BRISTOL, Connecticut, U.S.A. — Students may get grossed out by school cafeterias, but health inspectors say they’re fine.
In their rare inspections of local high school cafeterias, Bristol-Burlington Health District experts haven’t found much of anything that worried them — but some of their findings might make students wonder.
A review by The Tattoo of health department inspections conducted during the past five years found numerous small problems, including some that linger year after year without officials correcting them.
Bristol Eastern High School has crumbling ceiling tiles in its kitchen; Bristol Central High School has had peeling paint for a quarter century; and St. Paul Catholic High School has managed to avoid a formal inspection for 2 1/2 years.
And then there’s the stuff students expect.
In 1993, for instance, an inspector warned Central to “clean dead roaches from behind and under equipment.”
Head sanitarian Phyllis Amodio said the three high school cafeterias in town are clean, safe and healthy — and steadily improving.
“They would not be open if we didn’t feel they were safe to eat in,” Amodio said.
Yet the last time Eastern and Central were inspected — in April — their violations were severe enough that the health department could have shut both cafeterias down.
At Eastern, the school used potentially toxic lubricants on machinery, specifically WD-40, instead of food-grade oil. That earned the cafeteria a 4-point demerit that is, on its own, bad enough to let the department close the cafeteria.
At the same time, Eastern also failed to keep hot foods hot enough and cold foods cold enough. That also got the cafeteria a 4-point designation.
All told, Eastern got 81 of a possible 100 points.
Amodio said, “If they have below an 80 or a 4- point violation, we have the authority to close them down. We try to correct the 4 point violations on site.”
Central weighed in with a score of 72.
It managed to serve up potentially hazardous food as well because it neglected to chill the topping on its pudding.
Central was told to install backflow devices on its steamer and a sink and to toss out “rusted/dented cans.” It also failed to adequately protect self-serve foods, prevent machine oil from coming out of the mixers and the left the back door open to vermin.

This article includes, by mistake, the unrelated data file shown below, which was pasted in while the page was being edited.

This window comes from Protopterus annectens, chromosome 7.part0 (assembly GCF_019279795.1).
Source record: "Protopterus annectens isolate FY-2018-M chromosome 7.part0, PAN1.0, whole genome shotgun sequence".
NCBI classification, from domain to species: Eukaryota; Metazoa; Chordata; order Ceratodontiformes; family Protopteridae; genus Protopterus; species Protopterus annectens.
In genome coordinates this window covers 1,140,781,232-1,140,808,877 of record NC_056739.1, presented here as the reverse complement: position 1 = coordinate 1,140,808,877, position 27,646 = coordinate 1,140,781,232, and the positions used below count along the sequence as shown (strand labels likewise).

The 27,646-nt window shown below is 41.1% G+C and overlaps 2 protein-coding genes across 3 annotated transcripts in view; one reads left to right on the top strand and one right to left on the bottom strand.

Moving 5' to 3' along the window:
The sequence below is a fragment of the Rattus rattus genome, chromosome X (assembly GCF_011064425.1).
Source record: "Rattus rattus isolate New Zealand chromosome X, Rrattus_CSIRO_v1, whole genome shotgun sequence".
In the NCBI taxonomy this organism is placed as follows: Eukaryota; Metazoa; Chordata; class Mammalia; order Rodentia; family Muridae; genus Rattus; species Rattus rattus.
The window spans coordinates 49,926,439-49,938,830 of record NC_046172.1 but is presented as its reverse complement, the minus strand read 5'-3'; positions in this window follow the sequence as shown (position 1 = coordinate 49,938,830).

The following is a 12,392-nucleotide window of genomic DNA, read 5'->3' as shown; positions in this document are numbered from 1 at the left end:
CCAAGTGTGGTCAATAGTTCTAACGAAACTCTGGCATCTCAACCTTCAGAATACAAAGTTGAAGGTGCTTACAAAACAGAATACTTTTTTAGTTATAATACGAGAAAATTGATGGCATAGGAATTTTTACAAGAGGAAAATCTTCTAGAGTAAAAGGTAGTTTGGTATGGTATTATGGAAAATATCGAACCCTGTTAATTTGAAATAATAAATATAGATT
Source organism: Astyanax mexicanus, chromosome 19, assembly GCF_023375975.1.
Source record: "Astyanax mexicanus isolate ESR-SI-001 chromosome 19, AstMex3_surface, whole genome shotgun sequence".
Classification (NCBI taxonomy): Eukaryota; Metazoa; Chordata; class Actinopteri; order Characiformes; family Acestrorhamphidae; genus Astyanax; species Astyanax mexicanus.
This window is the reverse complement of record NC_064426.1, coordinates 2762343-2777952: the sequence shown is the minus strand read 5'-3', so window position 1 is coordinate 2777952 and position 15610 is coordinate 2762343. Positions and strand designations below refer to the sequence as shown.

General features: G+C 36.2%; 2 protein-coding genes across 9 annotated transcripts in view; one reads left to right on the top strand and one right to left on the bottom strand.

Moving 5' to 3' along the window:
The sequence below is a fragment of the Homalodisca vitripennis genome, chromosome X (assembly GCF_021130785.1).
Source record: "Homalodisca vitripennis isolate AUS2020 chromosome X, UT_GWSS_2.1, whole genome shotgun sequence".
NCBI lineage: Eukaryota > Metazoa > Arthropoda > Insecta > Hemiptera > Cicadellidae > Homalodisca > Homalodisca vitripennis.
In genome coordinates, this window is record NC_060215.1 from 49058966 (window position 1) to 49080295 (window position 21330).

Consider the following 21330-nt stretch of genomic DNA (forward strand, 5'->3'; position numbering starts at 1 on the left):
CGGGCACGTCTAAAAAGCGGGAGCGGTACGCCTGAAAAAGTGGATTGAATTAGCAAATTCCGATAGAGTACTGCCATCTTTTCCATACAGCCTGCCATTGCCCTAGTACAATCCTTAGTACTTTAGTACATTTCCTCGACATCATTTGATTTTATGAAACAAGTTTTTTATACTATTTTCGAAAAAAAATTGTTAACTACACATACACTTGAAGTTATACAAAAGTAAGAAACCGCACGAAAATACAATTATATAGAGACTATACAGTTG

Greg Boulanger, director of food services for the city school district, could not be reached for comment for this story.
This year’s crackdown by the health department appears to have been a fluke. The schools normally rate in the 90s.
“No one gets 100,” said Health Director Patricia Checko. “I’d be surprised and upset by 100s coming through here.”
Amodio said she was especially hard on both Central and Eastern this year because she wanted to ensure that the $40 million renovation project beginning next year would include measures to fix even relatively minor problems.
For instance, she said the cafeterias have two basin sinks now but they ought to have three basin ones to wash, rinse and sanitize dishes more efficiently.
One problem at Central has lingered since at least 1972.
An inspector that year warned about “paint flaking on walls in walk-in cooler.”
The problem was noted time after time in the years since. And this year, once again an inspector told Central to “repair peeling paint [on] walk-in walls.”
St. Paul’s cafeteria doesn’t get the scrutiny the public high schools receive.
Its last inspection, in Feb. 1995, earned it a 98 rating after a warning to sanitize equipment better. Before that, it escaped inspection for about four years.
Amodio said she has walked through the cafeteria a few times since its last formal check when she happens to be at the school.
“Obviously, we need to get in there and do a thorough inspection,” she said.
State law says that the cafeterias should be inspected at least every 120 days, or three times a year. “In a perfect world that would happen,” Amodio said.
Amodio said that all the schools need more scrutiny.
“All this should have been done a lot more, since this has been brought to our attention I can tell you it will be done more often,” said Amodio.
Amodio said the health department tries to educate people rather than cracking down on violators. “We work with people,” she said.
Generally, she said, the cafeterias are doing a better job maintaining standards these days.
“Since I started working here they’ve made a tremendous turnaround in a positive way,” Amodio said.
She’s even got kind words for the food the cafeterias serve. It’s gotten better, Amodio said, and “there’s something for everyone.”
“I can’t understand why they don’t like the food to begin with,” Amodio said. “I would eat in there.”
Courtney Pendleton is a Reporter for Youth Journalism International.
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